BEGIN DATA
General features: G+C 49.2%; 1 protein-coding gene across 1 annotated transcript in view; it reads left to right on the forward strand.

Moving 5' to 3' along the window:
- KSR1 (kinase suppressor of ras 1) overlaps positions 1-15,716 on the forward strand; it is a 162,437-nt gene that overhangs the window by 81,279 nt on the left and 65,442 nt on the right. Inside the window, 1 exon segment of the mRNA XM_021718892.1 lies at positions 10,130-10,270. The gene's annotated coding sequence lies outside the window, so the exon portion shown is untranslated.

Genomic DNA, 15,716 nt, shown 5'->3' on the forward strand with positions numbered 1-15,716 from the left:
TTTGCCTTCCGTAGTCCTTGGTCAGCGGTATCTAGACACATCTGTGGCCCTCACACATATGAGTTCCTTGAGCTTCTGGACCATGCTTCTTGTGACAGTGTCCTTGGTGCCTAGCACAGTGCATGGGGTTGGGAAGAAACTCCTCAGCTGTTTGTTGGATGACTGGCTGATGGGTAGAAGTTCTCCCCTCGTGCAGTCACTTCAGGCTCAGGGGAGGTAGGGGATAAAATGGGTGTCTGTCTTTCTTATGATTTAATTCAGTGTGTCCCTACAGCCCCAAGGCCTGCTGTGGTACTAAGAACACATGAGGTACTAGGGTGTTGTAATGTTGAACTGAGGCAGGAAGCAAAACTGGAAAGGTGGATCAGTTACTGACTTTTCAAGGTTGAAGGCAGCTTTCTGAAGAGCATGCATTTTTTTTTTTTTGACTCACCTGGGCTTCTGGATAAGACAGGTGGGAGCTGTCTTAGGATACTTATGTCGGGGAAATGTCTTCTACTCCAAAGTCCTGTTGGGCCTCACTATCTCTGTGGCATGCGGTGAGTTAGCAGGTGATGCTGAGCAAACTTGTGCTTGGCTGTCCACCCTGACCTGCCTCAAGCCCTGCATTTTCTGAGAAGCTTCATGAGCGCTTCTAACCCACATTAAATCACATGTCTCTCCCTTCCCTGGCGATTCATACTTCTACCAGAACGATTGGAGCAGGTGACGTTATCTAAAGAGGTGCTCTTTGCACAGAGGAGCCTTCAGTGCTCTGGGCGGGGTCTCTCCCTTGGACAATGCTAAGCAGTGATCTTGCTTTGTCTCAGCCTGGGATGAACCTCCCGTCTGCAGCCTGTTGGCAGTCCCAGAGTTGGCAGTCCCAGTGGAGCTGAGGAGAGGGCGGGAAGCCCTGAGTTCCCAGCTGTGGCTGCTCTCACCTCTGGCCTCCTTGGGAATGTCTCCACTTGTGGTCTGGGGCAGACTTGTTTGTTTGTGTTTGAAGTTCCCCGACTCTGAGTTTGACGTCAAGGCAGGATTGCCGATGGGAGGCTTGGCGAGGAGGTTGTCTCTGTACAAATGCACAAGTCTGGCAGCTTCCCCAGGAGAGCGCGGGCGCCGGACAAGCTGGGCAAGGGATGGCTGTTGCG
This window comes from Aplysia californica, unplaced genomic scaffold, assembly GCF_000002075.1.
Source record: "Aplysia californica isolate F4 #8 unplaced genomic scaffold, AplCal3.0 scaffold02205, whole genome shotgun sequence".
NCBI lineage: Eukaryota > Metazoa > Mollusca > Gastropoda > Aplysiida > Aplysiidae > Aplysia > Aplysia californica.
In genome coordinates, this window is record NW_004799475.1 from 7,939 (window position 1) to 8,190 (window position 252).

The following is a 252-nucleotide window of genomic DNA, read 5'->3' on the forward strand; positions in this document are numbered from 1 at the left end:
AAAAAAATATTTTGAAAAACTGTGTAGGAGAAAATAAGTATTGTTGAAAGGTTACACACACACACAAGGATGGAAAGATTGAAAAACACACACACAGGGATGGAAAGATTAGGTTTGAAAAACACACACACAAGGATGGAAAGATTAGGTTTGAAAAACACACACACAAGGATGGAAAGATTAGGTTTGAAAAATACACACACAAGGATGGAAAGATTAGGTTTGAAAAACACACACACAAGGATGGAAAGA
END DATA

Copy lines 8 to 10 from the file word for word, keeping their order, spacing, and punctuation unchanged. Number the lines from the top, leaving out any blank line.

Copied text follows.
NCBI lineage: Eukaryota > Metazoa > Mollusca > Gastropoda > Aplysiida > Aplysiidae > Aplysia > Aplysia californica.
In genome coordinates, this window is record NW_004799475.1 from 7,939 (window position 1) to 8,190 (window position 252).

The following is a 252-nucleotide window of genomic DNA, read 5'->3' on the forward strand; positions in this document are numbered from 1 at the left end: